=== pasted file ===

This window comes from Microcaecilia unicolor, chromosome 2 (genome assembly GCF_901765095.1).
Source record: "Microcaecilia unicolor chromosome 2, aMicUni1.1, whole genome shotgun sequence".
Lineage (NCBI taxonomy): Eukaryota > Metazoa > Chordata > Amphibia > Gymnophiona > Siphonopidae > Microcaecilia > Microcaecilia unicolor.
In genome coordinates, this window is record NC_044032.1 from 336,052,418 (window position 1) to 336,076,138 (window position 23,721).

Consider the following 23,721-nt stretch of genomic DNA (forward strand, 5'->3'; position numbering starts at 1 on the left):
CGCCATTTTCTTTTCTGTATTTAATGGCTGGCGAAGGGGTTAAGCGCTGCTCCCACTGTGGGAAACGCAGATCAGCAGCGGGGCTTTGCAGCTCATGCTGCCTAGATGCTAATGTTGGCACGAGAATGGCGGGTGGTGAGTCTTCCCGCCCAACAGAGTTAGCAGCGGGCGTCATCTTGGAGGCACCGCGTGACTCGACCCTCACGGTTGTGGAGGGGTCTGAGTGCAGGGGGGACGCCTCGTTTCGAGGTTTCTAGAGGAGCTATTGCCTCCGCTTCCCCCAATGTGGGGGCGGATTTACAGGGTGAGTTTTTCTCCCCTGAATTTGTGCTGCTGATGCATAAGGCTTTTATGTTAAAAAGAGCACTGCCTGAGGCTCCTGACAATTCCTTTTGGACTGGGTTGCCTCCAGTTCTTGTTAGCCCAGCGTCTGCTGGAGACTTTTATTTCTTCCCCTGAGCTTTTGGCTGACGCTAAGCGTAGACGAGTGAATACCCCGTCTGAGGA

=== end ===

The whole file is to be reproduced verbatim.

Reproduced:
This window comes from Microcaecilia unicolor, chromosome 2 (genome assembly GCF_901765095.1).
Source record: "Microcaecilia unicolor chromosome 2, aMicUni1.1, whole genome shotgun sequence".
Lineage (NCBI taxonomy): Eukaryota > Metazoa > Chordata > Amphibia > Gymnophiona > Siphonopidae > Microcaecilia > Microcaecilia unicolor.
In genome coordinates, this window is record NC_044032.1 from 336,052,418 (window position 1) to 336,076,138 (window position 23,721).

Consider the following 23,721-nt stretch of genomic DNA (forward strand, 5'->3'; position numbering starts at 1 on the left):
CGCCATTTTCTTTTCTGTATTTAATGGCTGGCGAAGGGGTTAAGCGCTGCTCCCACTGTGGGAAACGCAGATCAGCAGCGGGGCTTTGCAGCTCATGCTGCCTAGATGCTAATGTTGGCACGAGAATGGCGGGTGGTGAGTCTTCCCGCCCAACAGAGTTAGCAGCGGGCGTCATCTTGGAGGCACCGCGTGACTCGACCCTCACGGTTGTGGAGGGGTCTGAGTGCAGGGGGGACGCCTCGTTTCGAGGTTTCTAGAGGAGCTATTGCCTCCGCTTCCCCCAATGTGGGGGCGGATTTACAGGGTGAGTTTTTCTCCCCTGAATTTGTGCTGCTGATGCATAAGGCTTTTATGTTAAAAAGAGCACTGCCTGAGGCTCCTGACAATTCCTTTTGGACTGGGTTGCCTCCAGTTCTTGTTAGCCCAGCGTCTGCTGGAGACTTTTATTTCTTCCCCTGAGCTTTTGGCTGACGCTAAGCGTAGACGAGTGAATACCCCGTCTGAGGA